Calendar of Events

Jim McDowell Lecture | African American Face Jugs: Thoughts Become Art Inspired by the Ancestors

Krannert Art Museum

500 E. Peabody Dr.

Champaign, Illinois 61820


(217) 333-1861


Category

Arts & Theater

Hours

September 16, 2021

5:30pm

View Website

Jim McDowell has been a ceramic artist making face jugs for over thirty-five years, drawing upon his African American and Caribbean ancestry.  He studied art at Mt. Aloysius College and Virginia Commonwealth, but is largely self-taught as a potter. He was introduced to ceramics while he was in the Army stationed at Ansbach, Germany. Afterword, he worked in Pennsylvania coal mines and later trained with the David Robinson in Weare, New Hampshire. He has also studied with Jack Troy, Kevin Crowe, David Hovland, David Shaner, and Charles Counts.

McDowell’s four-times great aunt Evangeline was an enslaved potter in Jamaica who made face jugs. As a young man, he first heard about her and face jugs at a family funeral. His family said that enslaved people were never given gravestones, so face jugs were sometimes made and used to mark a grave. McDowell decided to make face jugs too, with his forms and style evolving over the years, taking on the characteristics of things he has seen, heard, felt, and is feeling now: “the anger, the injustices, the inequities, the feeling that Black lives did not matter. But also, the achievements, inventions, courageous acts of so many, all forms of resistance to the system.”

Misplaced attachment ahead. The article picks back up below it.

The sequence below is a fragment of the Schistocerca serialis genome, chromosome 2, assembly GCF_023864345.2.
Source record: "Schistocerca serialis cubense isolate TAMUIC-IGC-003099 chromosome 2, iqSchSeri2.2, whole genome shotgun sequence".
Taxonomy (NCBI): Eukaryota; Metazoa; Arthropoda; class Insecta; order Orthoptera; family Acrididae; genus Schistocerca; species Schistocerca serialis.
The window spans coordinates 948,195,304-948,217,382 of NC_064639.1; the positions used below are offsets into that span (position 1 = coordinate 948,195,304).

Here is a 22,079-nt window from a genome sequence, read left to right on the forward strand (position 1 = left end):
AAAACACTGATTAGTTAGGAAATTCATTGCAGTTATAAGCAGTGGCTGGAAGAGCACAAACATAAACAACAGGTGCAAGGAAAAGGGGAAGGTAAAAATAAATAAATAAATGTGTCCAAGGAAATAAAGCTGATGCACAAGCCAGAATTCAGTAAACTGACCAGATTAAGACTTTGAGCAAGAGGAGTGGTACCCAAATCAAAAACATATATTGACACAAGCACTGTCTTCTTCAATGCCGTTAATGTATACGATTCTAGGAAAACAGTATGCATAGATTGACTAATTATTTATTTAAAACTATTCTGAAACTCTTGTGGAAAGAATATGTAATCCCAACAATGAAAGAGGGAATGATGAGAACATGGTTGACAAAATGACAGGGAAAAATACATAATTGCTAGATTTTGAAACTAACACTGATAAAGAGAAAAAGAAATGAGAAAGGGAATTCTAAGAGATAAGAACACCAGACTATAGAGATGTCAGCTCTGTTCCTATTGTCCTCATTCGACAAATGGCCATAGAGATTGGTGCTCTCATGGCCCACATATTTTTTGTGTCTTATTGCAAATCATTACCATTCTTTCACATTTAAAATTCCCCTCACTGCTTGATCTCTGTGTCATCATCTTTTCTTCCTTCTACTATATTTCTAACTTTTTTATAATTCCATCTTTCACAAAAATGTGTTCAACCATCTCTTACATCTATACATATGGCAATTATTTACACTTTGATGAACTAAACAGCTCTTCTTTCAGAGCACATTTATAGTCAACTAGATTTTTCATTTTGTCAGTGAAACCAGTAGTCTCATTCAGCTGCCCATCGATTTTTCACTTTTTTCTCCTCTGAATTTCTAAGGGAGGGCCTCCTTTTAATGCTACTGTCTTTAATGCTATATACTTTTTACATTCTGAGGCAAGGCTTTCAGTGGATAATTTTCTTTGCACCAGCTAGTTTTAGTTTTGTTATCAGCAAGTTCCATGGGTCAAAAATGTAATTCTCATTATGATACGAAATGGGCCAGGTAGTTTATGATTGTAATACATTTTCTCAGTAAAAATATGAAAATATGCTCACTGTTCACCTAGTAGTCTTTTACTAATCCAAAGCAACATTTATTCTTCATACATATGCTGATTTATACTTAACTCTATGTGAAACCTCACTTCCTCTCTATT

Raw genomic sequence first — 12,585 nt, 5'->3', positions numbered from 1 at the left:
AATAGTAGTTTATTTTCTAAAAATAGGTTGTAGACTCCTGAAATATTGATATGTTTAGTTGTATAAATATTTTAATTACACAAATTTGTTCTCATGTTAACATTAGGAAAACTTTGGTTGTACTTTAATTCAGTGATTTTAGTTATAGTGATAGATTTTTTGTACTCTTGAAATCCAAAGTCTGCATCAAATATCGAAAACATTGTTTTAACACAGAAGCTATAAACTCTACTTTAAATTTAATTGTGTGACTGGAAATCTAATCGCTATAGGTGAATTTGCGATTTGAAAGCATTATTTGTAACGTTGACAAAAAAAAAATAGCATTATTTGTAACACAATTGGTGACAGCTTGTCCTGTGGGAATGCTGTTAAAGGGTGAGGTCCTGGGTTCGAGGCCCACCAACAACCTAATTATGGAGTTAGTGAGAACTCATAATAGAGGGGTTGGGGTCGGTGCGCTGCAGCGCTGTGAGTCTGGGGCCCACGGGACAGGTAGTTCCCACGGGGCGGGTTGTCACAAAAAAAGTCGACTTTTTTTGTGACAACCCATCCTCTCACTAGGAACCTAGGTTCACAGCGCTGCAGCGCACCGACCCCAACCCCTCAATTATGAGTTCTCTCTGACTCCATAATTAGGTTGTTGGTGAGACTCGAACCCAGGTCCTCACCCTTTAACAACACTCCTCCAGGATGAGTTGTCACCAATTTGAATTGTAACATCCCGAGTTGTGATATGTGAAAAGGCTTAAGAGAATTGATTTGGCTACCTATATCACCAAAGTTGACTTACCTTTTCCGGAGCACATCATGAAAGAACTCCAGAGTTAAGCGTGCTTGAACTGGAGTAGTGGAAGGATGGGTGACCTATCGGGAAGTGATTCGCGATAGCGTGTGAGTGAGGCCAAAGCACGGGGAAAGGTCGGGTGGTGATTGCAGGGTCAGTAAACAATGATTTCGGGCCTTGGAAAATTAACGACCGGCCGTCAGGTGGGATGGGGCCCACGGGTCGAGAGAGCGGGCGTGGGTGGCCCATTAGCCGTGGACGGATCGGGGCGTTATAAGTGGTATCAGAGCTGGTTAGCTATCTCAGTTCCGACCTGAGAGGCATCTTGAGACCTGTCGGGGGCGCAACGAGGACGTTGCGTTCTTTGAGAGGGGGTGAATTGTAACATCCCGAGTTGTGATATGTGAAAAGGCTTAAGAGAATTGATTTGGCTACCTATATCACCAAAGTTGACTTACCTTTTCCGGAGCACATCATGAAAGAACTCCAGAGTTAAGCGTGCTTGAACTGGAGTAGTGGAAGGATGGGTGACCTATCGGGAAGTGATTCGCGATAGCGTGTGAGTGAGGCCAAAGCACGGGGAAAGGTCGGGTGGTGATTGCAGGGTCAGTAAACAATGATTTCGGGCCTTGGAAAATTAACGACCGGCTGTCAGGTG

In his artist’s lecture, Jim McDowell will discuss his face jugs.  They represent, in part, the lives of enslaved people abducted from Africa, and their descendants who lived through slavery, the Civil War, Reconstruction, the Jim Crow South, the Great Migration, the Civil Rights era on into today’s Black Lives Matter movement.

Category

Arts & Theater

Hours

September 16, 2021

5:30pm

View Website

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